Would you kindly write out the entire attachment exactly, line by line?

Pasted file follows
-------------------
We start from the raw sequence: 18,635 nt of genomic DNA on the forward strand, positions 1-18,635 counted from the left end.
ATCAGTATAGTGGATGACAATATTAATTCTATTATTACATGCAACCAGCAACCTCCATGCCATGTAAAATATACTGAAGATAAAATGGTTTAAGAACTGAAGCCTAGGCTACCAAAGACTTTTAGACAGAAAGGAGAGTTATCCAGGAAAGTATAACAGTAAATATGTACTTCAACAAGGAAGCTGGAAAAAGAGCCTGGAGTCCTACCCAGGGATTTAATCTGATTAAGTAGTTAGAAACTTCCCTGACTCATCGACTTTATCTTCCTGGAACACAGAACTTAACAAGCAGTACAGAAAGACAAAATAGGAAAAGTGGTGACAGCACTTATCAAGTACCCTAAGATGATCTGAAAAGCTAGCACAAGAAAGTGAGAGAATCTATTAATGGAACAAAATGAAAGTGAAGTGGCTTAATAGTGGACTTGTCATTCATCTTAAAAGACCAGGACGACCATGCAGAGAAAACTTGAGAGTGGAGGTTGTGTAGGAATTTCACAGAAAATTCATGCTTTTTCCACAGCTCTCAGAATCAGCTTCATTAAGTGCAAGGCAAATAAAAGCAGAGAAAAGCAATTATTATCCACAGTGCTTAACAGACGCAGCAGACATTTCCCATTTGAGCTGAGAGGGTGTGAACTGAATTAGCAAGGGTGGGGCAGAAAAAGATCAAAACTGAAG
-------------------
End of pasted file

We start from the raw sequence: 18,635 nt of genomic DNA on the forward strand, positions 1-18,635 counted from the left end.
ATCAGTATAGTGGATGACAATATTAATTCTATTATTACATGCAACCAGCAACCTCCATGCCATGTAAAATATACTGAAGATAAAATGGTTTAAGAACTGAAGCCTAGGCTACCAAAGACTTTTAGACAGAAAGGAGAGTTATCCAGGAAAGTATAACAGTAAATATGTACTTCAACAAGGAAGCTGGAAAAAGAGCCTGGAGTCCTACCCAGGGATTTAATCTGATTAAGTAGTTAGAAACTTCCCTGACTCATCGACTTTATCTTCCTGGAACACAGAACTTAACAAGCAGTACAGAAAGACAAAATAGGAAAAGTGGTGACAGCACTTATCAAGTACCCTAAGATGATCTGAAAAGCTAGCACAAGAAAGTGAGAGAATCTATTAATGGAACAAAATGAAAGTGAAGTGGCTTAATAGTGGACTTGTCATTCATCTTAAAAGACCAGGACGACCATGCAGAGAAAACTTGAGAGTGGAGGTTGTGTAGGAATTTCACAGAAAATTCATGCTTTTTCCACAGCTCTCAGAATCAGCTTCATTAAGTGCAAGGCAAATAAAAGCAGAGAAAAGCAATTATTATCCACAGTGCTTAACAGACGCAGCAGACATTTCCCATTTGAGCTGAGAGGGTGTGAACTGAATTAGCAAGGGTGGGGCAGAAAAAGATCAAAACTGAAG